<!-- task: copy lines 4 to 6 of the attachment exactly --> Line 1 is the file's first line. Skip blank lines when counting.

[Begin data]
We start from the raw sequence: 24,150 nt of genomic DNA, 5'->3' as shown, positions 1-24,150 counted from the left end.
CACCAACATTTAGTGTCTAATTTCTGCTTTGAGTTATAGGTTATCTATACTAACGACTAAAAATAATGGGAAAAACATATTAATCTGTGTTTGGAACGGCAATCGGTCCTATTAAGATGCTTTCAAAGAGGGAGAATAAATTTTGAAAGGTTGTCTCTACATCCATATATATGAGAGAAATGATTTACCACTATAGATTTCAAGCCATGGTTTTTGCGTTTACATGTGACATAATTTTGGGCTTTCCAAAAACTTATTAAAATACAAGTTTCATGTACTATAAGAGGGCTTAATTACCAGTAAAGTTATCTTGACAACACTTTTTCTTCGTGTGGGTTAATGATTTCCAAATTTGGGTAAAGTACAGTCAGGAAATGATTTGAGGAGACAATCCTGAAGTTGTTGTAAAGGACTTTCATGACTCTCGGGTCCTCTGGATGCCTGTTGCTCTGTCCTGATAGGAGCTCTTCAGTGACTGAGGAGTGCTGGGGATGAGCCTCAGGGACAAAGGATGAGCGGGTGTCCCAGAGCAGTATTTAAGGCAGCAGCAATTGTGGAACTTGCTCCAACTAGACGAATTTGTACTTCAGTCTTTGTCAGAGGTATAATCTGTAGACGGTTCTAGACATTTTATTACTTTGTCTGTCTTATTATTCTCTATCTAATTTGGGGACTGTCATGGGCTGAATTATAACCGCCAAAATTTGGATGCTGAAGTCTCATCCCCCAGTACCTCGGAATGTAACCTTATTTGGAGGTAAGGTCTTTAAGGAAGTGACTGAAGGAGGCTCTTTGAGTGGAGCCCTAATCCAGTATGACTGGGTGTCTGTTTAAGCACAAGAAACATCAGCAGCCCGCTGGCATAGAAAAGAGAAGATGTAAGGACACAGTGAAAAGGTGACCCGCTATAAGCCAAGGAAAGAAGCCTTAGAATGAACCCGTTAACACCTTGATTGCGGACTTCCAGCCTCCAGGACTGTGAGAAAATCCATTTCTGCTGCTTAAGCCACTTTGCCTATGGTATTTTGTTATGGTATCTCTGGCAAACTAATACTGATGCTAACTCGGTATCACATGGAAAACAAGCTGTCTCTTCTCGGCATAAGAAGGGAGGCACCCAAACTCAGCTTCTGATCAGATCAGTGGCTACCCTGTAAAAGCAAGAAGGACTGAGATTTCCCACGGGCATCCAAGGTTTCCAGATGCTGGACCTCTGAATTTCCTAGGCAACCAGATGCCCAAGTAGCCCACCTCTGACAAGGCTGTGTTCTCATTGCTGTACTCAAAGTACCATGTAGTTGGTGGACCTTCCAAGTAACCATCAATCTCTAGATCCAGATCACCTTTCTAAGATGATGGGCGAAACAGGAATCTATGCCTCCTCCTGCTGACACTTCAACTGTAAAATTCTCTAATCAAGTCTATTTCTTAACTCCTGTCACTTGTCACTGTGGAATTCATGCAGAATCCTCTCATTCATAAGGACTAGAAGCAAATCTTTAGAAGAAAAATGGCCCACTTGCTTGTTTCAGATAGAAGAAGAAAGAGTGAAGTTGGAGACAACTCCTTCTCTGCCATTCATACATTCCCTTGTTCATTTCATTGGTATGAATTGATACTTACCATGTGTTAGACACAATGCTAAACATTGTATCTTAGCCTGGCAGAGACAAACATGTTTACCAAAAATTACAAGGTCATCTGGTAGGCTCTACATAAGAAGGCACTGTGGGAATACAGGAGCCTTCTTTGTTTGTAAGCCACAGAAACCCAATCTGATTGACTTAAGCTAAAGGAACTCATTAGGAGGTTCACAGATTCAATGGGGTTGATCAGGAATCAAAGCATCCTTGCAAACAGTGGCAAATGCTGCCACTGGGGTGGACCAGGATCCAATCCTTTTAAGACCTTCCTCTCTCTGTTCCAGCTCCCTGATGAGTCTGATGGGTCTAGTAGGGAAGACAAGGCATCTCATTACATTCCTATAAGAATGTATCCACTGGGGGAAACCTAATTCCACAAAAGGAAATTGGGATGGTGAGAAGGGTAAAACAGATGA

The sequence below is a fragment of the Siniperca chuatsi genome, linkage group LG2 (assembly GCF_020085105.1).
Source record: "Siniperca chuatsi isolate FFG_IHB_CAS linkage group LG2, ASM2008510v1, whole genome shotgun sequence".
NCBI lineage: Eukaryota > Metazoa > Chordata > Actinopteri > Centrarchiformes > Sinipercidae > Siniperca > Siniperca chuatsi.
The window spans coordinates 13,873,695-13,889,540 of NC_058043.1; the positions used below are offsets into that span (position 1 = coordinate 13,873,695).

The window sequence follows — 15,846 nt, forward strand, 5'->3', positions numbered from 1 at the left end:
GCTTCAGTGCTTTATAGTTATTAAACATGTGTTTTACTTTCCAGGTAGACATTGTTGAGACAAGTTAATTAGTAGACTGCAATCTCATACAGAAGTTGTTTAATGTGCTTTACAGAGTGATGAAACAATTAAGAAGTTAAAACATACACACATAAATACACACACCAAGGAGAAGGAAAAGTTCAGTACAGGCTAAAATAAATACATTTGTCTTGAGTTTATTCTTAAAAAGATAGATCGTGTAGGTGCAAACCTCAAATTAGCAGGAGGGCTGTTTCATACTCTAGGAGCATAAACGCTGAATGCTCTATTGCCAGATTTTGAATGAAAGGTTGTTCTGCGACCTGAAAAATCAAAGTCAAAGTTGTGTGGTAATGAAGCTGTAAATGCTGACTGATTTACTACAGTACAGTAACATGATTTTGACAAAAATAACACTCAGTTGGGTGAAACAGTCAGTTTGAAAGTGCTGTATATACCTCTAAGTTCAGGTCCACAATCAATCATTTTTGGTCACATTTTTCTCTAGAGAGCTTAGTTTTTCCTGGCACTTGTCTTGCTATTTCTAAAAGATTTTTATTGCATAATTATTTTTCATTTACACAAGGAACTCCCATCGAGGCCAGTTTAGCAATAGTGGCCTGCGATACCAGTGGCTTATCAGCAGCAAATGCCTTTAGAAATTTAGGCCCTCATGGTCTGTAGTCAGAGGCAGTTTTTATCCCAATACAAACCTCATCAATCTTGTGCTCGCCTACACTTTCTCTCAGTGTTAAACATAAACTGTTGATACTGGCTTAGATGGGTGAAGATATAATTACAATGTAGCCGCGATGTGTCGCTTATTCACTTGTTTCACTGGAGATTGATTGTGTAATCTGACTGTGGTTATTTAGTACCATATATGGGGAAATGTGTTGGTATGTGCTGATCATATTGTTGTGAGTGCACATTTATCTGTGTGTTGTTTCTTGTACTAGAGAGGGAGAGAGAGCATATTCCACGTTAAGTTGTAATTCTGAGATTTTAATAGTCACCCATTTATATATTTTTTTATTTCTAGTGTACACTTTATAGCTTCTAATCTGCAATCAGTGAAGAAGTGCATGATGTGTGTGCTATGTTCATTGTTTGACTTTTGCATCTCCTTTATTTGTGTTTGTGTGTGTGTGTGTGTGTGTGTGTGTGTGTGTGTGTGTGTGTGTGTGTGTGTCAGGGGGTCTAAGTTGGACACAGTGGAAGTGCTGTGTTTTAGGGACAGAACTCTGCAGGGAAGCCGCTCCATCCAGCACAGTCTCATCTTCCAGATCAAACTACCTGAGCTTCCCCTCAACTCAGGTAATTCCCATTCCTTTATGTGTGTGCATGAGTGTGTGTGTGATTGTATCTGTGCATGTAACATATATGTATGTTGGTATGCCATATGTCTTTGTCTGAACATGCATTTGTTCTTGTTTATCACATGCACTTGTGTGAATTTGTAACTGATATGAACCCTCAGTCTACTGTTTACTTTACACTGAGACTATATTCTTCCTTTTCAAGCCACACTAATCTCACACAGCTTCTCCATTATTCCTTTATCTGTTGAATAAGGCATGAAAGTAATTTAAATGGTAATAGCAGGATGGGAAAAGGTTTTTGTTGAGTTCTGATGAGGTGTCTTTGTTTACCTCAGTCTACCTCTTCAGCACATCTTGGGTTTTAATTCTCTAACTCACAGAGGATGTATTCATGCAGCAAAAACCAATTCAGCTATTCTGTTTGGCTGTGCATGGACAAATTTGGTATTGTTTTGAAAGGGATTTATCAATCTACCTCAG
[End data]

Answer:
Source record: "Siniperca chuatsi isolate FFG_IHB_CAS linkage group LG2, ASM2008510v1, whole genome shotgun sequence".
NCBI lineage: Eukaryota > Metazoa > Chordata > Actinopteri > Centrarchiformes > Sinipercidae > Siniperca > Siniperca chuatsi.
The window spans coordinates 13,873,695-13,889,540 of NC_058043.1; the positions used below are offsets into that span (position 1 = coordinate 13,873,695).